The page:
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Protestors seek audience with Quinn over fracking

Goreville Gazette May 23, 2013 by Joe Rehana

Posted May 23, 2013 by Joe Rehana in News

Dayna Connor, Angie Viands and Josh Trost sit in front of Gov. Pat Quinn’s office in Springfield Wednesday, May 22, 2013 in an attempt to speak to the governor about the possible passage of the Illinois Hydraulic Fracturing Regulatory Act. The trio join other groups in supporting a two-year moratorium on fracking until further scientific studies are completed. ~ Photo courtesy of Rising Tide Chicago

Saline County resident Dayna Conner, from Stonefort, is not alone in her desire to have an audience with Illinois lawmakers on the subject of proposed hydraulic fracturing in southern Illinois.

Conner and two others began a sit-in at Gov. Pat Quinn’s office Tuesday morning, returning Wednesday as they sought an audience with the governor to protest the possible passage of the Illinois Hydraulic Fracturing Regulatory Act.

“For 18 months people in Southern Illinois can’t get an audience with Governor Quinn,” Conner is quoted saying in a Harrisburg paper, The Daily Register. “I’m sitting with the intention of meeting Governor Quinn and expressing my concern about fracking in Illinois.”

On Monday, Johnson County became the fifth down-state county to support a statewide moratorium on hydraulic fracturing joining Pope, Hardin, Union and Jackson counties. The cities of Carbondale, Murphysboro, Alto Pass and Carlyle, have also adopted measures supporting a statewide moratorium on hydraulic fracturing, according to Southern Illinoisans Against Fracturing our Environment.

The group of protesters claim the regulatory bill “was brokered with the industry behind closed doors” and they instead seek the passage of bills that would allow for a two-year moratorium while environmental impact and public health studies could be completed. On Tuesday, the Illinois House Executive Committee unanimously approved to send the Regulatory Act to the House floor for a vote, which SAFE says Quinn plans to sign once it reaches his desk.

Johnson County Board of Commissioners debated for months on whether or not the county would support the statewide moratorium, which is largely a symbolic act as the resolution has no regulatory powers. Board Chairman Jeff Mears said in all of the time the board has debated signing a letter of support it has not heard from any of its state representatives. Mears said he hopes to hear from lawmakers soon.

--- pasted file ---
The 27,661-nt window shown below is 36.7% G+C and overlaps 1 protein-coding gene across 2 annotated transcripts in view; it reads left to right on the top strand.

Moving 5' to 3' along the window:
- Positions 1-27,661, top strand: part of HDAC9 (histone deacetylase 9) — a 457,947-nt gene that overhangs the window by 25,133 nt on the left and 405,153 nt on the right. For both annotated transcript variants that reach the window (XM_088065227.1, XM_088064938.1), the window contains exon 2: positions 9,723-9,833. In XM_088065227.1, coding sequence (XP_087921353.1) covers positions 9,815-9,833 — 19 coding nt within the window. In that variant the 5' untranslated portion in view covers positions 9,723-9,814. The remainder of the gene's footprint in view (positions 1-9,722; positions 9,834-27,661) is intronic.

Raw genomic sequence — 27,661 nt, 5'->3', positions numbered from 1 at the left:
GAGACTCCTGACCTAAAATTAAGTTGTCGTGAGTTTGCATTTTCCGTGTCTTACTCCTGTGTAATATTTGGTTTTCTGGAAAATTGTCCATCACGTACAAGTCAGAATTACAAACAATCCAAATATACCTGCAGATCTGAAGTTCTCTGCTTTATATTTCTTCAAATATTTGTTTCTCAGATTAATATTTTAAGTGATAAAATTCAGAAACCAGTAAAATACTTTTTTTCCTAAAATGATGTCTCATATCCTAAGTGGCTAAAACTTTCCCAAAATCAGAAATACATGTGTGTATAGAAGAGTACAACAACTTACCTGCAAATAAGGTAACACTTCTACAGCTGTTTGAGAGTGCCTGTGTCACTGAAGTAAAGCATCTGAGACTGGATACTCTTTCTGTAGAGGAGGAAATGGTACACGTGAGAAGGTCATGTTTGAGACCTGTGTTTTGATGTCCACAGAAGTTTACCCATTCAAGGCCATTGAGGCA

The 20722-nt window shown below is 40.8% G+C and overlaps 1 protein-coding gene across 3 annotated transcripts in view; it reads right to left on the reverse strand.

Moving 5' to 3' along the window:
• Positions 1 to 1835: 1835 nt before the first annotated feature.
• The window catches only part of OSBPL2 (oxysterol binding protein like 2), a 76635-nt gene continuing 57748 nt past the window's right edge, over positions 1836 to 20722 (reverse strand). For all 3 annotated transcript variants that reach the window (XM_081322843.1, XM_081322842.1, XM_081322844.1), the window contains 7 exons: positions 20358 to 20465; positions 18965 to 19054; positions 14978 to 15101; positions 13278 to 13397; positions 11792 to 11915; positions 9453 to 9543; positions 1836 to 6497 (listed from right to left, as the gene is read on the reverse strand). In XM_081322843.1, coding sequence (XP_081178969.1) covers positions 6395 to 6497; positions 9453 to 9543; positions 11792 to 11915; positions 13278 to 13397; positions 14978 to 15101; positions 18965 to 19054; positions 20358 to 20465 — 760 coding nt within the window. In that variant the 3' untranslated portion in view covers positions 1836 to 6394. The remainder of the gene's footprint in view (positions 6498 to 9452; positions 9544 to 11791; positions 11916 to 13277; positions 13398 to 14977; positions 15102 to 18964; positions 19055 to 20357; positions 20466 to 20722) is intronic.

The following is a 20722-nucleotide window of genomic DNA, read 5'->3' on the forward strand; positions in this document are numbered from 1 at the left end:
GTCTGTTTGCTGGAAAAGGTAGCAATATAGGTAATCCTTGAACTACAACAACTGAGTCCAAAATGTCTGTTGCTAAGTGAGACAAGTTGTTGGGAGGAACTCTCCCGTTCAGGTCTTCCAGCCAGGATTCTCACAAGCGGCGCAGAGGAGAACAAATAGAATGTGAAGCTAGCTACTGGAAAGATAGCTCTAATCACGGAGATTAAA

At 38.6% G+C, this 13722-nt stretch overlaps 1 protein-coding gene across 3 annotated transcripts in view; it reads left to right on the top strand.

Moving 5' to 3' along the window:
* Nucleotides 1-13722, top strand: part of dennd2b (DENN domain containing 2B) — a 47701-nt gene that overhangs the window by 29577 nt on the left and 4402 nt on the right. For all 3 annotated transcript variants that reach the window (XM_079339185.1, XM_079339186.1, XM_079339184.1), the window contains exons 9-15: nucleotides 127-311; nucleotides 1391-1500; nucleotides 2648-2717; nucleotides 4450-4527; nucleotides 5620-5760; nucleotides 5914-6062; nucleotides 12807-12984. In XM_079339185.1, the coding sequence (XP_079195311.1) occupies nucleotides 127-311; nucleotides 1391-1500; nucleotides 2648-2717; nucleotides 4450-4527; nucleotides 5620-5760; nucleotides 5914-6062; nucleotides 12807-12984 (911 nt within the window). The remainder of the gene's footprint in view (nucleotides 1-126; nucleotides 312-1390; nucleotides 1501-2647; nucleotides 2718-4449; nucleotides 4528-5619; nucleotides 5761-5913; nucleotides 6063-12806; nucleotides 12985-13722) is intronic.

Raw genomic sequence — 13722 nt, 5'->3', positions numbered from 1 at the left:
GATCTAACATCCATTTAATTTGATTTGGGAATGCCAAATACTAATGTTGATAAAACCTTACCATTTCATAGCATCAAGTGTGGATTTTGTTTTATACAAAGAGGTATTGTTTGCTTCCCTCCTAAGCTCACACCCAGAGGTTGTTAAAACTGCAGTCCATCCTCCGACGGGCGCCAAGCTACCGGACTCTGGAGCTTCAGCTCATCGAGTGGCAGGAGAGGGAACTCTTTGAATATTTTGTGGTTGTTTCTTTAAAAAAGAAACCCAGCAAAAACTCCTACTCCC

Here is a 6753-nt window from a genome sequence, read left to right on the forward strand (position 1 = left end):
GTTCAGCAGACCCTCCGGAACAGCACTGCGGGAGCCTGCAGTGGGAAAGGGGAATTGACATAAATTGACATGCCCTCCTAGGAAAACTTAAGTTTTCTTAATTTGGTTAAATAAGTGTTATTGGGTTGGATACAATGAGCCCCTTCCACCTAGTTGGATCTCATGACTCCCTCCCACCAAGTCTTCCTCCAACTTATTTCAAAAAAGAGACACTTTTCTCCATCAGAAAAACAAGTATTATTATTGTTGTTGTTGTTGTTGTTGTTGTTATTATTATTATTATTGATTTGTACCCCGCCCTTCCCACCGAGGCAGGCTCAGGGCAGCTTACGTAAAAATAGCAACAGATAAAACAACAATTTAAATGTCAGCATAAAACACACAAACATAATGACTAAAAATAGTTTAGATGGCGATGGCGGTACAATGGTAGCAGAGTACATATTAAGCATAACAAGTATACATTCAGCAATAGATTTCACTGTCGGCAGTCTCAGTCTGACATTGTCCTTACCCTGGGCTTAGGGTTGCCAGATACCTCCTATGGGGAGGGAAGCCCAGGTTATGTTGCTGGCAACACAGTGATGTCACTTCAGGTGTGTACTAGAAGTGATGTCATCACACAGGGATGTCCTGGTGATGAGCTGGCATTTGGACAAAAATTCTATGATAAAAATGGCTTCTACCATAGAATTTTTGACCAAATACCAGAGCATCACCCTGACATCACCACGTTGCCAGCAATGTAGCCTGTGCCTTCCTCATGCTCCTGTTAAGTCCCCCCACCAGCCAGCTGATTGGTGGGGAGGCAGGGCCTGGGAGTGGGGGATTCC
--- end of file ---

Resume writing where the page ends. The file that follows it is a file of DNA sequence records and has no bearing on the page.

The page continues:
“I hope so, because at this point, communication has been no; I mean nothing,” Mears said Monday after the board passed the moratorium resolution. “I think that is pretty disappointing. I hope they feel free to inform us on anything.”

Illinois Hydraulic Fracturing Regulatory Act sponsor Rep. John Bradley, D-Marion, did not respond to emails from the Goreville Gazette requesting comments on Johnson County’s Town Hall Meeting held in Goreville May 8 to discuss hydraulic fracturing. The county approved the forum in March and set the date in April, but was uncertain if Bradley received an “official” invitation. Mears said he believed the forum helped the board come to its decision to support the moratorium.

Representatives from both the oil and gas industry and moratorium supporters sat on panels and answered audience members’ questions at the town hall, which was moderated by Johnson County economic development director Ron Duncan and put together by the University of Illinois Extension office in Vienna. Nearly 100 people signed in to a meeting that drew regional media attention with all of the local television networks in attendance.

“I guess [it was because] we were the only ones who hadn’t taken a stand for or against it,” Mears said of the media attention. “So, that kind of put us as a variable. It really surprised me.”

While there is no word yet of a house vote on SB1715, protestors continue to sit outside Quinn’s office looking for an audience with the governor, even after two were arrested on charges of trespass to state property.

According to SAFE, protester Angie Viands joined Connor in refusing to vacate in their pursuit of speaking with the governor about putting a stop to hydraulic fracturing in Illinois. Both were arrested, released and later resumed their protest with Connor telling The Daily Register she would “maintain her spot for ‘as long as it takes.’”


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